The Heart of the Problem
By Greg Laurie
“Therefore put to death your members which are on the earth: fornication, uncleanness, passion, evil desire, and covetousness, which is idolatry.”
The last of the Ten Commandments is the hardest of all to keep, I think, because it’s a matter of the heart.
Here it is: “You shall not covet your neighbor’s house; you shall not covet your neighbor’s wife, nor his male servant, nor his female servant, nor his ox, nor his donkey, nor anything that is your neighbor’s” (Exodus
Coveting doesn’t simply desire something that someone else has. Rather, coveting is when the desire for something that isn’t yours devours you. In the Bible, the word covet can
be translated as “to pant after something.”
Think of a dog panting after his food. When you put the food into his dish, you’d better not touch that food, because it’s his food.
It also brings to mind the film series The Lord of the Rings and the character Gollum, who was obsessed with getting the ring from Frodo. He called the ring “Precious,” and he had to have the ring. He was obsessed with it.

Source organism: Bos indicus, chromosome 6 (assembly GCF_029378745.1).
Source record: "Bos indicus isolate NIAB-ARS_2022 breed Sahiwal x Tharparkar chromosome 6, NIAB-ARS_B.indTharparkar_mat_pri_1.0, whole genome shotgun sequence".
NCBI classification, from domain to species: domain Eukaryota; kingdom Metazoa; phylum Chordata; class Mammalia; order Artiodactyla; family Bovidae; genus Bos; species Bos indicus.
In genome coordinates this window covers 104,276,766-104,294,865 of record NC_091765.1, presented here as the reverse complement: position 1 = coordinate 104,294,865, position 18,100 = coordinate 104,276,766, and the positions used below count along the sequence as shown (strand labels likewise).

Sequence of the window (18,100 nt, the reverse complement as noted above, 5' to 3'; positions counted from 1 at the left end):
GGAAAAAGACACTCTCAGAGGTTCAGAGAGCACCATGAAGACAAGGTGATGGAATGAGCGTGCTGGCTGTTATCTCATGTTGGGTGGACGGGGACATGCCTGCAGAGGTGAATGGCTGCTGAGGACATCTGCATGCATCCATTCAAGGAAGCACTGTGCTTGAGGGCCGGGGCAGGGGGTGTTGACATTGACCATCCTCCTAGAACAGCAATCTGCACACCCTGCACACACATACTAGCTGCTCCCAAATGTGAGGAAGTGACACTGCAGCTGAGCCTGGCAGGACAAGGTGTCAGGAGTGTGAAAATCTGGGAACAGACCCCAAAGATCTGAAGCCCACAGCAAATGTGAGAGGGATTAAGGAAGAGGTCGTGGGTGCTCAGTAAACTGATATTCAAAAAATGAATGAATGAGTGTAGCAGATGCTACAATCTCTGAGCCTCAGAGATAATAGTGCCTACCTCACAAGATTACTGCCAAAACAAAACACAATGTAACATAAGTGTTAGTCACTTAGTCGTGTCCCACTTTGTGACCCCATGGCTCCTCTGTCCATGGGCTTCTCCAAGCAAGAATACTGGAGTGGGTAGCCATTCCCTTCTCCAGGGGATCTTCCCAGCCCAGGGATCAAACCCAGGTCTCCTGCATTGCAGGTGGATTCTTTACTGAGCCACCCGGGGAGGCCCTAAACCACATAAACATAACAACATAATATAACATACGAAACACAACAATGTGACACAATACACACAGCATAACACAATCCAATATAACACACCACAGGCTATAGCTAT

That’s what coveting is like. The eyes look at something, the mind admires it, the will goes over to it, and the body moves in to possess it.
For instance, you might admire your neighbor’s
new car and buy one exactly like it. That isn’t coveting; it’s copying. On the other hand, when you admire your neighbor’s car, ask to take it for a spin around the block, and then never come back, you’re coveting. You’re also
committing grand theft auto.
You saw what someone else had and decided you wanted it for yourself, no matter the cost.
It isn’t a sin to want
to be successful and make a good living. But when you become obsessed with something, when it’s the most important thing to you in life, then you’re coveting. And it can destroy your life.